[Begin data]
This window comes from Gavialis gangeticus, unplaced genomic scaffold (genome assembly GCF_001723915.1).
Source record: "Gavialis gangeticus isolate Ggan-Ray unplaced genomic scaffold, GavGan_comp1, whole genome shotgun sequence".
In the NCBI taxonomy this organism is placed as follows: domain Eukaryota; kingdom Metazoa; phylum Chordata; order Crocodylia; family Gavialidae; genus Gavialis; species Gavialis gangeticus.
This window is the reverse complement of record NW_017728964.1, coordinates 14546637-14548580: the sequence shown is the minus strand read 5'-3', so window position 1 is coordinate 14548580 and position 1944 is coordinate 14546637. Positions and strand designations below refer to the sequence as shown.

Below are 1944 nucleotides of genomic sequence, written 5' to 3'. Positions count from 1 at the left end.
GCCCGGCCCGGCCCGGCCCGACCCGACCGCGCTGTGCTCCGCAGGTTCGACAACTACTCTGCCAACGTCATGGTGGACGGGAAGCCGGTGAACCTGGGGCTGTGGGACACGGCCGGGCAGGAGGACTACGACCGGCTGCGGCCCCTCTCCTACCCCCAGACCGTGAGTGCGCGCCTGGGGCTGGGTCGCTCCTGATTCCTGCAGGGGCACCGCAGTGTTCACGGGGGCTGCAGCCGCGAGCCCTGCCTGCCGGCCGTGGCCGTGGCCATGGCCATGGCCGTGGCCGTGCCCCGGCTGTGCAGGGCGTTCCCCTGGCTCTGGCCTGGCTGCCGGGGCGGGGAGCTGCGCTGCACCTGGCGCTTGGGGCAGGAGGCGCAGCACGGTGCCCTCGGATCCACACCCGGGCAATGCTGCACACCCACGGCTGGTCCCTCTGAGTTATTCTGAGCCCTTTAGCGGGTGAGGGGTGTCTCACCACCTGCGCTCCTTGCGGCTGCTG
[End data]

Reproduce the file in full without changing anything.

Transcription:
This window comes from Gavialis gangeticus, unplaced genomic scaffold (genome assembly GCF_001723915.1).
Source record: "Gavialis gangeticus isolate Ggan-Ray unplaced genomic scaffold, GavGan_comp1, whole genome shotgun sequence".
In the NCBI taxonomy this organism is placed as follows: domain Eukaryota; kingdom Metazoa; phylum Chordata; order Crocodylia; family Gavialidae; genus Gavialis; species Gavialis gangeticus.
This window is the reverse complement of record NW_017728964.1, coordinates 14546637-14548580: the sequence shown is the minus strand read 5'-3', so window position 1 is coordinate 14548580 and position 1944 is coordinate 14546637. Positions and strand designations below refer to the sequence as shown.

Below are 1944 nucleotides of genomic sequence, written 5' to 3'. Positions count from 1 at the left end.
GCCCGGCCCGGCCCGGCCCGACCCGACCGCGCTGTGCTCCGCAGGTTCGACAACTACTCTGCCAACGTCATGGTGGACGGGAAGCCGGTGAACCTGGGGCTGTGGGACACGGCCGGGCAGGAGGACTACGACCGGCTGCGGCCCCTCTCCTACCCCCAGACCGTGAGTGCGCGCCTGGGGCTGGGTCGCTCCTGATTCCTGCAGGGGCACCGCAGTGTTCACGGGGGCTGCAGCCGCGAGCCCTGCCTGCCGGCCGTGGCCGTGGCCATGGCCATGGCCGTGGCCGTGCCCCGGCTGTGCAGGGCGTTCCCCTGGCTCTGGCCTGGCTGCCGGGGCGGGGAGCTGCGCTGCACCTGGCGCTTGGGGCAGGAGGCGCAGCACGGTGCCCTCGGATCCACACCCGGGCAATGCTGCACACCCACGGCTGGTCCCTCTGAGTTATTCTGAGCCCTTTAGCGGGTGAGGGGTGTCTCACCACCTGCGCTCCTTGCGGCTGCTG